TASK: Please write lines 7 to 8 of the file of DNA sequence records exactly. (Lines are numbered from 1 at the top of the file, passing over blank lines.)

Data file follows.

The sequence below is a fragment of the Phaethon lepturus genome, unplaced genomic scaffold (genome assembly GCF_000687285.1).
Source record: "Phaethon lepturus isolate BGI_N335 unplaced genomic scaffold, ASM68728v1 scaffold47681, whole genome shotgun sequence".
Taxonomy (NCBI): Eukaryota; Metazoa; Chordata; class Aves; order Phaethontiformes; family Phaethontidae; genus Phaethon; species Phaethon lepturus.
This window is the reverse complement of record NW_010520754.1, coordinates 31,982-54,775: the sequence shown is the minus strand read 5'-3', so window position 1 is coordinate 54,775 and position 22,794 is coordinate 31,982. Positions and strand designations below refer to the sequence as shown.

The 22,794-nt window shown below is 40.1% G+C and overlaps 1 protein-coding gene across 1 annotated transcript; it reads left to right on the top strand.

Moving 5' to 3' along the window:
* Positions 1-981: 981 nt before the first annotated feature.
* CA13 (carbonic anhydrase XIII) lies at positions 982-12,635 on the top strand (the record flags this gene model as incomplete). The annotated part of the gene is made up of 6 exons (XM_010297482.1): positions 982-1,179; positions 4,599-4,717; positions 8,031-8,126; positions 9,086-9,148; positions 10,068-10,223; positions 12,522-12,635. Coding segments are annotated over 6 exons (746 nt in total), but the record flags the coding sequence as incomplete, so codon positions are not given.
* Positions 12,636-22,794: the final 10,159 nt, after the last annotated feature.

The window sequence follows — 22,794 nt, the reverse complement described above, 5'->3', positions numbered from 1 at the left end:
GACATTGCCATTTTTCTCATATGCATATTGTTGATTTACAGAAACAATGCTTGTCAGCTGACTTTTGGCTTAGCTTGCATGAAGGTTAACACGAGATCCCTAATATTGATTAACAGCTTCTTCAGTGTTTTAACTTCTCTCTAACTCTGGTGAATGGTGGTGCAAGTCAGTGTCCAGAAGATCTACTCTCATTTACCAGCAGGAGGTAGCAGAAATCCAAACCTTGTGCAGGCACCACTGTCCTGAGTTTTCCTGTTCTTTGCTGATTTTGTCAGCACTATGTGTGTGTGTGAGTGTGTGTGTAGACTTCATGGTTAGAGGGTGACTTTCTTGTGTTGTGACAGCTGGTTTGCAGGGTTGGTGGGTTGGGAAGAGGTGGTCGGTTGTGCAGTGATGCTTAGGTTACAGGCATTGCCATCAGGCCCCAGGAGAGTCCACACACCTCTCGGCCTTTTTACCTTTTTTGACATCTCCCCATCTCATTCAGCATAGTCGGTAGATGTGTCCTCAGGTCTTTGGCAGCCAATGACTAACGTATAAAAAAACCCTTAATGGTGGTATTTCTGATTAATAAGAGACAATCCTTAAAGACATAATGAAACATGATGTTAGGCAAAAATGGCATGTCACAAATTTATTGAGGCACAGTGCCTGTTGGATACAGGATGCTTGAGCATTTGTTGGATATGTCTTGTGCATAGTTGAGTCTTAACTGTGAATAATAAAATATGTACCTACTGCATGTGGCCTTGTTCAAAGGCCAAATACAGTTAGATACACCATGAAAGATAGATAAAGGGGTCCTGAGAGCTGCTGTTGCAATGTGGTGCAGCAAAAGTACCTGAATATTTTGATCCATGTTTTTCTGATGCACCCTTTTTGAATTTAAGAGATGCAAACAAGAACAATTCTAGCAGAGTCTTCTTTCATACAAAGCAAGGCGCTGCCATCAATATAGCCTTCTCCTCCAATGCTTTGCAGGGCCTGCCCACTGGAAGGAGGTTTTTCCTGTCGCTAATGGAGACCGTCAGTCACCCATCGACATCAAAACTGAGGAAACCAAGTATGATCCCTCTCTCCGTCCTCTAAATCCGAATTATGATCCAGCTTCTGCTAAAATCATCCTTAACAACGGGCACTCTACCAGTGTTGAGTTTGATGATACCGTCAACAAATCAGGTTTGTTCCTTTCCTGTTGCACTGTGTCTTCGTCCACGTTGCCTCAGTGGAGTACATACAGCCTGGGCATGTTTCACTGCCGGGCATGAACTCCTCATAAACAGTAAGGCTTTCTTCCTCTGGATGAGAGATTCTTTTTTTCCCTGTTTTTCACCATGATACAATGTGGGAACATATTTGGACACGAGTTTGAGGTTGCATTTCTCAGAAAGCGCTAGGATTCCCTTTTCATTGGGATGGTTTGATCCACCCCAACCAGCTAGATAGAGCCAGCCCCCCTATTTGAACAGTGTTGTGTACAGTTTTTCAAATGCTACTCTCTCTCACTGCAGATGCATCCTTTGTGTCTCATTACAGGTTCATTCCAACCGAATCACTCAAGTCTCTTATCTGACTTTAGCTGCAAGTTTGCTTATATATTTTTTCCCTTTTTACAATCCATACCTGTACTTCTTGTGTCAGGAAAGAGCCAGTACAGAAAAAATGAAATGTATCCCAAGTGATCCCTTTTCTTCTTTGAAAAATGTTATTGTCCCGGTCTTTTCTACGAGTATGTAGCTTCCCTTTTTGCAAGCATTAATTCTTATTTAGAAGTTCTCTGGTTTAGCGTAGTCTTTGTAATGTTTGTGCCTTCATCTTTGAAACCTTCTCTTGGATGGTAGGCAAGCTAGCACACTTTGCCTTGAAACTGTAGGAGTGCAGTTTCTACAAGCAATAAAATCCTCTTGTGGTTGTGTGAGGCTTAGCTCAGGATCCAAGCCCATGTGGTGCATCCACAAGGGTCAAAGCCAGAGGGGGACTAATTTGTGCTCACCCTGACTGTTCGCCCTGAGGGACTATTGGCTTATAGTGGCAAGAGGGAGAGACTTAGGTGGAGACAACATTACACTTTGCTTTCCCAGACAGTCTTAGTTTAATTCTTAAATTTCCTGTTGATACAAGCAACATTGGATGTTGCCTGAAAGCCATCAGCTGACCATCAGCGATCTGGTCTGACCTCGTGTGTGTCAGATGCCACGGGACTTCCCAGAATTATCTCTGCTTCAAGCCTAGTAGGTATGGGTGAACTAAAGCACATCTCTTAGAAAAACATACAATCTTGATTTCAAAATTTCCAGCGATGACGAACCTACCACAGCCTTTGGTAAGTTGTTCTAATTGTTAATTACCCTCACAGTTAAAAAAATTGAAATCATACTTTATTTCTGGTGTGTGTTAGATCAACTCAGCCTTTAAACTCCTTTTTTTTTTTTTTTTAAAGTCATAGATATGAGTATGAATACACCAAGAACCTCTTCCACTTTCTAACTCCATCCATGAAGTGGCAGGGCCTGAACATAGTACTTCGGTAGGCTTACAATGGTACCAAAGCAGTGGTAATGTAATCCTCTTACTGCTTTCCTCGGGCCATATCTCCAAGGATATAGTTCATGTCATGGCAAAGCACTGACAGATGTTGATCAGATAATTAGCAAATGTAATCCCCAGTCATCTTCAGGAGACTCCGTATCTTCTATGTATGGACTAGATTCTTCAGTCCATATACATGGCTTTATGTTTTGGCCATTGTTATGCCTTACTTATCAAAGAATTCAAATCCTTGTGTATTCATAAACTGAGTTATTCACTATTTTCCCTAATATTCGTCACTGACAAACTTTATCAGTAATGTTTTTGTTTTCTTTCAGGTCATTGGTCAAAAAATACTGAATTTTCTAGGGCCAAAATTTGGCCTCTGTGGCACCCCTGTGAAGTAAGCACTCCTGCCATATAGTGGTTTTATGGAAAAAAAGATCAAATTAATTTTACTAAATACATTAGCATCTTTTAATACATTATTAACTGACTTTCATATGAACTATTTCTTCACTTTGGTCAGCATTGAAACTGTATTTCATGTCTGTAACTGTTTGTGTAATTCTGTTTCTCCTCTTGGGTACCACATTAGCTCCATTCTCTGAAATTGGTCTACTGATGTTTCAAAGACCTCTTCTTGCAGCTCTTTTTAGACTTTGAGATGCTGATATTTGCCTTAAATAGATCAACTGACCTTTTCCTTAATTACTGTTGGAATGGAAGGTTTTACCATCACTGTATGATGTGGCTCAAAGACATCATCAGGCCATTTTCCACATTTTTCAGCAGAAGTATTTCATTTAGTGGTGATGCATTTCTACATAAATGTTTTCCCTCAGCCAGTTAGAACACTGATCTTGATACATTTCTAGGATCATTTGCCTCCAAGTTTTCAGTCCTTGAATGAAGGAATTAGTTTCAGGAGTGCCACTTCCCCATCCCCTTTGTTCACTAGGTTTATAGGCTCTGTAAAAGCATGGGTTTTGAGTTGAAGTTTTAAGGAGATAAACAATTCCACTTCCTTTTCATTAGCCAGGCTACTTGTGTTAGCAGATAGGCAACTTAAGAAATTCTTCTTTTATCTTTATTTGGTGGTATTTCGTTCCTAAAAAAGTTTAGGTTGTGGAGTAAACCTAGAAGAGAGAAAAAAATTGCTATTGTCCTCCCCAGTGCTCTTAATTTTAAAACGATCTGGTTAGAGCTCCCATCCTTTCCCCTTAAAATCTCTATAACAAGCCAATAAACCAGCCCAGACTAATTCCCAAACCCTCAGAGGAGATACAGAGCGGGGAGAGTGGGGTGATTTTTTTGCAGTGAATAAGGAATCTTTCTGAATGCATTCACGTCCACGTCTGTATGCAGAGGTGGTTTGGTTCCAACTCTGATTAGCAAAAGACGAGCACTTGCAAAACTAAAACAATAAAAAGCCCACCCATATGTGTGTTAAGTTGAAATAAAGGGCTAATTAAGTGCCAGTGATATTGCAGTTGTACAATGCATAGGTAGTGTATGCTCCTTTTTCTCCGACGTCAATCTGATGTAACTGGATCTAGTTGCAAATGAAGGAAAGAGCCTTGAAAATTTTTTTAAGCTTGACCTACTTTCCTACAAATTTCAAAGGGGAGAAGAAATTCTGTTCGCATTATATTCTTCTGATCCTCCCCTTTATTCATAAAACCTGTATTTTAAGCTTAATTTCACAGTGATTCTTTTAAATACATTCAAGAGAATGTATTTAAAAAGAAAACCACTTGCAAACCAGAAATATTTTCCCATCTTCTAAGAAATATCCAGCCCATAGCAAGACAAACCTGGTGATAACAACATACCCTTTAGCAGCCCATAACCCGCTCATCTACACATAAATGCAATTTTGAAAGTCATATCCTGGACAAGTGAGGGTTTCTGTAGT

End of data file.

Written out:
* Positions 1-981: 981 nt before the first annotated feature.
* CA13 (carbonic anhydrase XIII) lies at positions 982-12,635 on the top strand (the record flags this gene model as incomplete). The annotated part of the gene is made up of 6 exons (XM_010297482.1): positions 982-1,179; positions 4,599-4,717; positions 8,031-8,126; positions 9,086-9,148; positions 10,068-10,223; positions 12,522-12,635. Coding segments are annotated over 6 exons (746 nt in total), but the record flags the coding sequence as incomplete, so codon positions are not given.